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Network+ TechNotes: Netware OS and Protocols

Novell Netware

Novell developed Netware in the early 1980s, based on the Xerox Network System, as a network operation system to provide file and printer sharing and mail functionality using client-server architecture. Netware servers used to be very popular, and can still be found in many corporate networks today. After having focused solely on the server market for ages, Novell now also offers a client operating system called SuSe, which, similar to Apple’s move to UNIX, is just another Linux flavor.

A once very popular version of Netware is version 3.12, which later became ‘millennium proof’ as version 3.2. NetWare operating systems prior to NetWare 4 relied on the bindery. The NetWare bindery kept server-specific user and group information in a flat file, which every network server maintained independent of the bindery on other servers; hence, there was no relationship between objects. The bindery relied heavily on the Service Advertising Protocol to advertise its resources to clients.

In Netware version 4, Novell introduced the Netware Directory Services (NDS), which allows network resources to be grouped together and organized in a hierarchical way, so they can be easily located and administered. NDS uses the same concept as Microsoft's Active Directory. Before version 4, Netware clients needed to be configured with a preferred server to handle the logon authentication request, Netware clients version 4.x and up need to be configured with a Tree and Context.

Netware servers support Netware Loadable Modules (NLMs) , which are software modules that can be added to provide additional functionality.

GroupWise is a popular groupware server and client that provides email and other groupware services, similar to a combination of MS Exchange Server and Outlook.

The required services and protocols for allowing other operating systems to communicate with Novell Netware servers depend heavily on the Netware version. NWLINK is Microsoft's implementation of IPX/SPX that allows Windows clients to communicate with older Netware servers that run IPX/SPX. For Netware 5 and up, you can simply use TCP/IP.

Netware Protocol Suite

Although current versions of Novell Netware use TCP/IP, before Netware version 5 IPX was the protocol in Netware networks. The Netware protocol suite consists of several protocols for different functions, the most important being IPX and SPX. IPX is similar to the Internet Protocol from the TCP/IP suite, it is a connectionless Layer 3 (Network layer) protocol used to transfer datagrams between hosts and networks. SPX is the Transport protocol used to provide reliable transport for IPX datagrams, similar as TCP does for IP. IPX/SPX networks support a maximum of approximately 300 hosts per segment. Next, we will further outline the Netware protocols in correlation to the 7-layer OSI model. Netware protocols and services are defined at the 5 upper layers, but Novell created their own version of an Ethernet frame format for the Data Link layer (Layer 2) as well. Besides Ethernet, IPX/SPX can run over a variety of network technologies such as Token Ring, FDDI and PPP WAN connections.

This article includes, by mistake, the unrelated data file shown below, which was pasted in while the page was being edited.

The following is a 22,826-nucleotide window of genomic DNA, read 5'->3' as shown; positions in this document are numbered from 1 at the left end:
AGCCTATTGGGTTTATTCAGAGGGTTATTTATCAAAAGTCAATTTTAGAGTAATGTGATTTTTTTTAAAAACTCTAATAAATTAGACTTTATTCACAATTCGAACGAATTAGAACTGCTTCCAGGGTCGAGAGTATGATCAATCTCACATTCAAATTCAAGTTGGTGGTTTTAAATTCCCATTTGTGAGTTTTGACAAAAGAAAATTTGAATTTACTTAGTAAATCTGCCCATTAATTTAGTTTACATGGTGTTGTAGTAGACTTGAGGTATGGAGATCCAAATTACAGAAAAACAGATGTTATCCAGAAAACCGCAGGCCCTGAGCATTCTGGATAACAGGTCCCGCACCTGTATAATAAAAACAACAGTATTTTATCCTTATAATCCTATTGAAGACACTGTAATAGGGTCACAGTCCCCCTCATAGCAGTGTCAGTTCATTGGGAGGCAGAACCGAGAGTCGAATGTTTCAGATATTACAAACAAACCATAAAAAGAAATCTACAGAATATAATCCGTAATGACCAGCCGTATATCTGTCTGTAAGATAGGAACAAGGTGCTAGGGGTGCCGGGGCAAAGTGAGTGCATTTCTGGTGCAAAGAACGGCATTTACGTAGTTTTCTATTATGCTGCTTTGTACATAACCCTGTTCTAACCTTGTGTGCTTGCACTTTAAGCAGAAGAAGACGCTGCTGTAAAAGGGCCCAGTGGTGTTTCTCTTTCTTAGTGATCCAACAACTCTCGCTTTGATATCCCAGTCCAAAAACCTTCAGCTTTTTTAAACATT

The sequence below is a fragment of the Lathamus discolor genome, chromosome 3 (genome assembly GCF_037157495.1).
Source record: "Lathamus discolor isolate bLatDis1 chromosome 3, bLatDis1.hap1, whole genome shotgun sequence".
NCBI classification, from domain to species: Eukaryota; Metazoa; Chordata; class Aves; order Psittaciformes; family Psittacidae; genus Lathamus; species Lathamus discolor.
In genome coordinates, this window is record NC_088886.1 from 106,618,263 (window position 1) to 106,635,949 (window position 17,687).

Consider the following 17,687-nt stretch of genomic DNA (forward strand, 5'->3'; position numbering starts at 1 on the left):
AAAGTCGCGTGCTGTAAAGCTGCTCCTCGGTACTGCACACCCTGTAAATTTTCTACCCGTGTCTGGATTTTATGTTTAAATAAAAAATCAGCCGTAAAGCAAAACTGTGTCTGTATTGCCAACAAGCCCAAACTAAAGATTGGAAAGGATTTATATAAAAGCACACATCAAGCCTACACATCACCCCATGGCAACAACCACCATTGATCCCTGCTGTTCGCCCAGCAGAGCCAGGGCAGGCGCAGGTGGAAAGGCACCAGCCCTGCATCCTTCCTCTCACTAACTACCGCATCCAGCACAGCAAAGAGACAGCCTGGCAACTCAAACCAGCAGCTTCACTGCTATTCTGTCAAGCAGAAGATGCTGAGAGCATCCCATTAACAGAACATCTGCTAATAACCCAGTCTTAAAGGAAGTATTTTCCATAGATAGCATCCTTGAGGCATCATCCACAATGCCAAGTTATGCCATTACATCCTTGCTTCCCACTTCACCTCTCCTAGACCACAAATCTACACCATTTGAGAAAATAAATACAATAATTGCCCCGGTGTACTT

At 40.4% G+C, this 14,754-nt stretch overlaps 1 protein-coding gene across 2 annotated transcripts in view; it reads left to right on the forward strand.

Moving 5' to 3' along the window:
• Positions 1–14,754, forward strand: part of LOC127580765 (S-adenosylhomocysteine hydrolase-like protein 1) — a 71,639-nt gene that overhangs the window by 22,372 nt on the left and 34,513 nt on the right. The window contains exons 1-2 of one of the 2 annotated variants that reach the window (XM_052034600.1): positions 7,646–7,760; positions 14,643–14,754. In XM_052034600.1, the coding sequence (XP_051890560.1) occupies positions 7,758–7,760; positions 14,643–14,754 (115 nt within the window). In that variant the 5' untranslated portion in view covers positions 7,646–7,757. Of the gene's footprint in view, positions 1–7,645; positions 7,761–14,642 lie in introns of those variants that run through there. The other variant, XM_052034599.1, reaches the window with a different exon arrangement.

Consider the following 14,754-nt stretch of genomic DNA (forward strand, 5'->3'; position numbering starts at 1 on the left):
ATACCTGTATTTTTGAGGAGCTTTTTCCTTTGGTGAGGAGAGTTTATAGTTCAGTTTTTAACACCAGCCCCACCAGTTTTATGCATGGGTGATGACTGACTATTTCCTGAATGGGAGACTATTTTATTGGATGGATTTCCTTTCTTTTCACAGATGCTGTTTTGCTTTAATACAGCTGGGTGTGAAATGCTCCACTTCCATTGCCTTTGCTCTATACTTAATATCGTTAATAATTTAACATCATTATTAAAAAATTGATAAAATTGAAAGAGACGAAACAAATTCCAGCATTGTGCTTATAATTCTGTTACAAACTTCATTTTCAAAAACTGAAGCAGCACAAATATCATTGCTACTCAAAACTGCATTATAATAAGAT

The frame type, which refers to the format of the layer 2 frame in which the IPX packet is encapsulated when it flows down the OSI model, must match between two network nodes to enable communication without a router. IPX can use several frame formats, of which the two most important are listed in the following table.

Frame Format

Frame Type

Netware Versions

Novell 802.3 raw


Default frame type for Netware 3.11 and earlier. Supports only IPX/SPX as the upper layer protocol

IEEE 802.3


Default frame type for Netware 3.12 and 4.x. The main difference with Novell's 802.3 format is the addition of LLC field, which specifies the upper-layer protocol, such as IPX or IP.

At the Network layer, 4 key protocols are defined:

Internet Packet Exchange (IPX)

A connectionless datagram protocol providing best-effort delivery and layer 3 addressing. Similar to the function of IP.

Netware Routing Information Protocol (RIP)